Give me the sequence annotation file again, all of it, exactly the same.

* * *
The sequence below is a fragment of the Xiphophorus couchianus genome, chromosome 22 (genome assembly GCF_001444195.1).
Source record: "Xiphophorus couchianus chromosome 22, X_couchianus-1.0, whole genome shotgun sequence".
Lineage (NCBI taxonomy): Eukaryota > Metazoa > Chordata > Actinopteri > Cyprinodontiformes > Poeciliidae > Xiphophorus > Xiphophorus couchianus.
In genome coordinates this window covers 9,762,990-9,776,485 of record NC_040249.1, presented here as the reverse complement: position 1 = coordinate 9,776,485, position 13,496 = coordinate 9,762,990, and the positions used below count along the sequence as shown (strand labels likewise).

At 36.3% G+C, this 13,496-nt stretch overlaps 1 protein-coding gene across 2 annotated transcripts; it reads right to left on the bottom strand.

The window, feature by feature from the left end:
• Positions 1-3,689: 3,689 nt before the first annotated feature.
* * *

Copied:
The sequence below is a fragment of the Xiphophorus couchianus genome, chromosome 22 (genome assembly GCF_001444195.1).
Source record: "Xiphophorus couchianus chromosome 22, X_couchianus-1.0, whole genome shotgun sequence".
Lineage (NCBI taxonomy): Eukaryota > Metazoa > Chordata > Actinopteri > Cyprinodontiformes > Poeciliidae > Xiphophorus > Xiphophorus couchianus.
In genome coordinates this window covers 9,762,990-9,776,485 of record NC_040249.1, presented here as the reverse complement: position 1 = coordinate 9,776,485, position 13,496 = coordinate 9,762,990, and the positions used below count along the sequence as shown (strand labels likewise).

At 36.3% G+C, this 13,496-nt stretch overlaps 1 protein-coding gene across 2 annotated transcripts; it reads right to left on the bottom strand.

The window, feature by feature from the left end:
• Positions 1-3,689: 3,689 nt before the first annotated feature.